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A fine Scottish Basket Hilted Sword of “Glasgow” Style circa 1710

This attractive Scottish basket-hilted sword dates to the early 18th century and the period preceding the failed Jacobite Rebellion of 1715. The sword is mounted with an elegant and finely contoured hilt which represents the highest standard of basket hilt construction at the time. The distinctive fluted hilt decoration is of “Glasgow” style and typical of the production of the Glasgow armourers in the late 17th and early 18th centuries.

Fig 1: Front view of the hilt oblique right

The basket guard is formed from forged structural iron bars of flattened rectangular section decorated on the outside in the Glasgow manner with central longitudinal flutes extending along the middle of each bar flanked by narrower incised lines on either side. The main and secondary guard panels are filed with delicate frets and merlons to the edges, incised with lines and pierced with patterns of circles and triangles. The arms of the basket fit into a groove which extends around the pommel for its full circumference just below its middle. Whilst the style was adopted in other parts of Scotland it first emerged from the workshops of the Glasgow smiths that led the way in the development of hilt design at the time.

Fig 2: Full length right side
Fig 3: Hilt right side

The conical pommel has a pronounced button on top filed with a double ribbed groove around its circumference. It is decorated with three equally spaced sets of grooves formed in a similar manner to those on the outside of the guard bars of the hilt which radiate from the button. Between these crescents have been applied in similar manner with the convex sides facing towards the button. Further grooves are applied between the middle of each convex crescent summit and the top of the pommel.

The spirally grooved wooden grip is covered with shagreen and bound with finely twisted copper wire formed with a thicker middle wire flanked by thinner wires either side. The grip is mounted with copper wire woven “Turks Heads” at the top and bottom.

Fig 4: Full length left side
Fig 5: Hilt left side

The single edged tapering blade has a pronounced ricasso extending for just over an inch from the hilt. A groove is incised near the front blunt edge on each side for the length of the ricasso. Underneath the back edge the groove is repeated and extends into a pronounced fuller running from the hilt to terminate 8 inches (20 cm) from the blade tip after which the blade is double-edged. A second fuller commences 8 inches (20 cm) from the hilt and runs under the first to terminate nearer to the blade tip. Between the ricasso and the commencement of the second fuller a panel of scrolling foliage has been applied each side with the name “Andrea Farara” applied underneath.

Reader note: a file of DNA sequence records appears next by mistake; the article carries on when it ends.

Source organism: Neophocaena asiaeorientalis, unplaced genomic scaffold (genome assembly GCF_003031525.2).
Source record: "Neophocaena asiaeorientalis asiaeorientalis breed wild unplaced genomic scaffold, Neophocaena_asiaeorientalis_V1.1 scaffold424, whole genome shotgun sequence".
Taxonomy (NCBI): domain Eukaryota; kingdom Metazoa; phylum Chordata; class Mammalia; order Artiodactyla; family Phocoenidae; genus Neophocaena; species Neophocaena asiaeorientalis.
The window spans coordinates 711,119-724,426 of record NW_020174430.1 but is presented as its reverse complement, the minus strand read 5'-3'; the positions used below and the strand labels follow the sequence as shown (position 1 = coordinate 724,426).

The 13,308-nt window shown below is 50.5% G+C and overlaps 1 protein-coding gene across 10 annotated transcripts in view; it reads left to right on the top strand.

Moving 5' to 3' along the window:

Fig 6: Hilt viewed from the front
Fig 7: Front view of the hilt oblique left

A few Glasgow armourers that produced basket hilted swords marked some of their hilts with their initials. Some of these swords can be matched with individual makers identified in the burgh records. Although this sword is not marked with the initials of a known maker, comparison with other sword hilts known to have been made by the noted Glasgow smith Thomas Gemmill, and marked with his initials, shows that this sword could well have been made by the same man.

Fig 8: Hilt oblique right from above
Fig 9: Hilt front from above

Our sword hilt is almost identical in form to one produced and signed by Gemmill, housed in the National Museums of Scotland (Collection Ref: LA127) and illustrated in “Scottish Swords and Dirks” by John Wallace, Arms and Armour Press, 1970, fig 30, and in Cyril Mazansky’s “British Basket-Hilted Swords”, Boydell Press, 2005, two photos entitled F16d(TG) page 119. The similarity lies in the pronounced cant to the crossguard bar which rises upwards from the front to the wristguard at the rear of the basket aperture. Both hilts are manufactured in a notably asymmetrical manner visible when the hilts are viewed from the front or from behind. More space is allowed inside the basket to accommodate the fingers of the right hand on one side whilst the aperture on the opposite side is less voluminous having to accommodate only the thumb. The proportions of the pommel relative to the hilt are also very similar as is the width of the bars and the overall hilt profile.

Fig 10: Hilt from the rear
Fig 11: Hilt from underneath

Both swords are mounted with a single-edged blade of similar proportions. Each sword is also a horsemans’ adaptation of the more usual basket hilt design, with an oval ring inset into the hilt which replaces one of the main frontal guard panels. These similarities indicate that our sword was most likely made by Thomas Gemmill but for some reason the hilt was not stamped by the maker perhaps indicating that it is an early example of his work. Thomas Gemmill started work just after 1700 and was appointed King’s Armourer in Glasgow on 18th January 1718. It is not known when he died.

Fig 12: Blade markings right side
Fig 13: Blade markings left side

Basket hilted swords mounted with fine hilts of this type are seen adorning the martial dress of clan chiefs in contemporary portraits. See for example the portrait of  Archibald the first Duke of Argyll (1651 to 1703), probably by Sir John Medina in the late 1680’s (see “The Swords and the Sorrows”, page 89, National Trust for Scotland, 1996), thought to show the earliest depiction of a fully developed basket hilted sword and which also seems to be of “Glasgow” style.

The blade length is just under 34.5 inches (87.5 cm) and the overall length of the sword is 39.5 inches (just over 100 cm).

The sword is in fine condition with a light “salt and pepper” pitting consistent all over.

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